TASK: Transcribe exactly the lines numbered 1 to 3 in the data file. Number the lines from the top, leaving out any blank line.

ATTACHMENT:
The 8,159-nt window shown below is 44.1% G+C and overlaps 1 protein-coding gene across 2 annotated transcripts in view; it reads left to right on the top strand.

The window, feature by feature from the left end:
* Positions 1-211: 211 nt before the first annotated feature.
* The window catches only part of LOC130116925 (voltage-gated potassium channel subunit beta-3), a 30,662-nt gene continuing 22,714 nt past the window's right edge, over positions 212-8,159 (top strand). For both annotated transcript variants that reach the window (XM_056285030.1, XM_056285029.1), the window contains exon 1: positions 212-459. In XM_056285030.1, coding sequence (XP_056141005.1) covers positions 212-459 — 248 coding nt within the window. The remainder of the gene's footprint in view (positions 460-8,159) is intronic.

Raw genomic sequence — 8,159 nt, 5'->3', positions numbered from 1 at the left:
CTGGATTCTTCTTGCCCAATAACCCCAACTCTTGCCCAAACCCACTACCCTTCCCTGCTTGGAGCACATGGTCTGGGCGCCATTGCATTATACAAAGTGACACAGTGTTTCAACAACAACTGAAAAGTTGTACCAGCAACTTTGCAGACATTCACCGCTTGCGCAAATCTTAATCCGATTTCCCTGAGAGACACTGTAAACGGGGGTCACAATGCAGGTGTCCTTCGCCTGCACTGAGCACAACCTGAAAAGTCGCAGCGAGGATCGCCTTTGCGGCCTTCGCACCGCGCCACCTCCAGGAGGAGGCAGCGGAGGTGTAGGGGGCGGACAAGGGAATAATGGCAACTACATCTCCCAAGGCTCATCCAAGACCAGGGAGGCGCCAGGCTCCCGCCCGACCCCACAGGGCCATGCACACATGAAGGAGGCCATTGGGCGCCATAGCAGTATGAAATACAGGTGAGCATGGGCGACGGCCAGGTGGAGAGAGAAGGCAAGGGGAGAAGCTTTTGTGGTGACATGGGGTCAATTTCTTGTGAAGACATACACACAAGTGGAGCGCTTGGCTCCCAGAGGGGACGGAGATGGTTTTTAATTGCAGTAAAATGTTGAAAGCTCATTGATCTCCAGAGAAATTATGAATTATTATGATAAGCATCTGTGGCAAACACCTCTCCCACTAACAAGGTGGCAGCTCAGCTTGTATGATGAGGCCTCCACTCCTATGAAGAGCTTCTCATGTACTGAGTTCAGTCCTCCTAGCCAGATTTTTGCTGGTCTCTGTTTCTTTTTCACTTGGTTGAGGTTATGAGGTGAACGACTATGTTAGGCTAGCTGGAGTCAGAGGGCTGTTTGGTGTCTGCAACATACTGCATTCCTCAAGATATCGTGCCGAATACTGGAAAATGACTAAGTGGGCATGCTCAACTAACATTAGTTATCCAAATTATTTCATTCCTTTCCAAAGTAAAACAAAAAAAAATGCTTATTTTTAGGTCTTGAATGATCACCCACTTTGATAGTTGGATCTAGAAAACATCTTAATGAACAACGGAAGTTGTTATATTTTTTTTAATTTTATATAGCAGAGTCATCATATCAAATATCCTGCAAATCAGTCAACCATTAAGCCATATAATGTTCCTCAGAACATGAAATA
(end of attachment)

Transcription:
The 8,159-nt window shown below is 44.1% G+C and overlaps 1 protein-coding gene across 2 annotated transcripts in view; it reads left to right on the top strand.

The window, feature by feature from the left end:
* Positions 1-211: 211 nt before the first annotated feature.